Spam

Spam: A Shadow History of the Internet

FINN BRUNTON
Series: Infrastructures
Copyright Date: 2013
Published by: MIT Press
Pages: 296
https://www.jstor.org/stable/j.ctt5vjq43
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  • Book Info
    Spam
    Book Description:

    The vast majority of all email sent every day is spam, a variety of idiosyncratically spelled requests to provide account information, invitations to spend money on dubious products, and pleas to send cash overseas. Most of it is caught by filters before ever reaching an in-box. Where does it come from? As Finn Brunton explains in Spam, it is produced and shaped by many different populations around the world: programmers, con artists, bots and their botmasters, pharmaceutical merchants, marketers, identity thieves, crooked bankers and their victims, cops, lawyers, network security professionals, vigilantes, and hackers. Every time we go online, we participate in the system of spam, with choices, refusals, and purchases the consequences of which we may not understand. This is a book about what spam is, how it works, and what it means. Brunton provides a cultural history that stretches from pranks on early computer networks to the construction of a global criminal infrastructure. The history of spam, Brunton shows us, is a shadow history of the Internet itself, with spam emerging as the mirror image of the online communities it targets. Brunton traces spam through three epochs: the 1970s to 1995, and the early, noncommercial computer networks that became the Internet; 1995 to 2003, with the dot-com boom, the rise of spam's entrepreneurs, and the first efforts at regulating spam; and 2003 to the present, with the war of algorithms -- spam versus anti-spam. Spam shows us how technologies, from email to search engines, are transformed by unintended consequences and adaptations, and how online communities develop and invent governance for themselves.

    eISBN: 978-0-262-31394-0
    Subjects: Technology

Table of Contents

  1. Front Matter
    (pp. I-VI)
  2. Table of Contents
    (pp. VII-X)
  3. ACKNOWLEDGMENTS
    (pp. XI-XII)
  4. INTRODUCTION: THE SHADOW HISTORY OF THE INTERNET
    (pp. XIII-XXIV)

    Pitcairn Island in the South Pacific is the smallest and least populated jurisdiction in the world, described by the first mariner to observe it as a “great rock rising out of the sea … about a thousand leagues westward to the continent of America.”¹ It’s a lonely place; when theBountymutineers needed a refuge from the global empire whose laws they’d broken, they sailed for Pitcairn and vanished for almost two decades. As of last year’s electoral rolls, there are 45 people on Pitcairn, most of them descended from the mutineers. There is a government-subsidized satellite Internet connection for...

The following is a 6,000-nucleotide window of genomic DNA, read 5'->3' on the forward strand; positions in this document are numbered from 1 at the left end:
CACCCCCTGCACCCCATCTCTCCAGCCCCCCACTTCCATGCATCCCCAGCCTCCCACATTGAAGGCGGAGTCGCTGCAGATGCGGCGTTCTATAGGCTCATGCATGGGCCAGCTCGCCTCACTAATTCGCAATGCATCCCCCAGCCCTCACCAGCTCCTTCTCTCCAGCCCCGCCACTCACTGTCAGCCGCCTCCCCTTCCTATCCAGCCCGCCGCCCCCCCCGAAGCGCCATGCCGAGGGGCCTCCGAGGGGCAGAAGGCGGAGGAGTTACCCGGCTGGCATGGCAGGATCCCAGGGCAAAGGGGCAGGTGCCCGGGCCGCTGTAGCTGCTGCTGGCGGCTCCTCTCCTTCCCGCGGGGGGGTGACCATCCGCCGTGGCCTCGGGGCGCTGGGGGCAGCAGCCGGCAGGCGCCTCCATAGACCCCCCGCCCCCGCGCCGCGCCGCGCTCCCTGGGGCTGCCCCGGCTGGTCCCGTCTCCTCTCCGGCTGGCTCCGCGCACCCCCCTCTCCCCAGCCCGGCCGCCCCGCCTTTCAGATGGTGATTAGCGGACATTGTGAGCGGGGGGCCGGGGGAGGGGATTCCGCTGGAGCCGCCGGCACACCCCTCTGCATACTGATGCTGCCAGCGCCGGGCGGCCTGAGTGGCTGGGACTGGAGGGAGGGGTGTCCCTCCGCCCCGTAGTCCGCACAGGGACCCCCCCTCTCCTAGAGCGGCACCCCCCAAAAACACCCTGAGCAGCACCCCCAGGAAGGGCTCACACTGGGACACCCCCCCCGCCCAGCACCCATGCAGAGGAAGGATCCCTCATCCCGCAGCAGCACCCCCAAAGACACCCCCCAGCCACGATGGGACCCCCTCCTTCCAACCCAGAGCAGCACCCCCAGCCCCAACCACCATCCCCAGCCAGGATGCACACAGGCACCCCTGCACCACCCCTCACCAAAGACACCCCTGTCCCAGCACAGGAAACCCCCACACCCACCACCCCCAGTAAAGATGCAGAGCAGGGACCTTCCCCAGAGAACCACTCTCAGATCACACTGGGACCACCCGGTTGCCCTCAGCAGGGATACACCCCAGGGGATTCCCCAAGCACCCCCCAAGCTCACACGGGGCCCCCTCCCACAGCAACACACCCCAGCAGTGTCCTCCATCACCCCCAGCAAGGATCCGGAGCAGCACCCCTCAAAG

5. 1 READY FOR NEXT MESSAGE: 1971–1994
    (pp. 1-62)

    Life will be happier for the on-line individual because the people with whom one interacts most strongly will be selected more by commonality of interests and goals than by accidents of proximity.

    —J. C. R. Licklider and Robert Taylor, 1968

    Those who buy into the myth that Cyberspace is a real place also believe that this illusory locale houses a community, with a set of laws, rules, and ethics all its own. Unfortunately, the perceived behavior codes of Cyberspace are often in conflict with the laws of more substantive lands like, for instance, the United States of America.

    —Lawrence Canter...

  6. 2 MAKE MONEY FAST: 1995–2003
    (pp. 63-124)

    The theory of the opening is one of the most fascinating aspects of chess. The options are initially so limited, and the areas of focus still few. From the first move, the complexities proliferate with an enormous multiplication of the space of possible future moves, and long term strategies open like fans as both sides mobilize and threats appear. Within the first ten moves the game is often decided, and the remaining twenty or thirty moves are just the gradual confirmation of the truth. To manage this complexity, chess players rely on a cognitive approach called “chunking,” as popularized by...

  7. 3 THE VICTIM CLOUD: 2003–2010
    (pp. 125-198)

    We have machines capable of reading, analyzing, judging any written text. But it is precisely the reliability of the instruments on which we must run some checks.

    —Italo Calvino,If on a Winter’s Night a Traveler

    If you can’t get to grips with the spammers using law, censure, and protest, can you instead get to grips with spam itself? How do you get a handle on it, and how do you make it something you can measure and quantify, talk about coherently, understand—and therefore attack? It is an etymologically restless thing, at once noun and verb, that thrives wherever...

  8. CONCLUSION
    (pp. 199-204)

    What, then, is spam?

    “Spam” is a word with remarkable properties. As this history has demonstrated, the meaning of this word has remained surprisingly consistent through enormous shifts in technology and scale. At the very outset of this book, in the fourth paragraph, I emphasized the diversity of values assigned to “spam.” Doing so was necessary to frame the argument and the history for readers who thought of spam solely as unsolicited email for timeshares and Cialis and to introduce them to a term that encompasses time-wasting loquaciousness on Usenet in the 1980s and the planet-size criminal infrastructure of botnets...

  9. NOTES
    (pp. 205-228)
  10. BIBLIOGRAPHY
    (pp. 229-254)
  11. INDEX
    (pp. 255-270)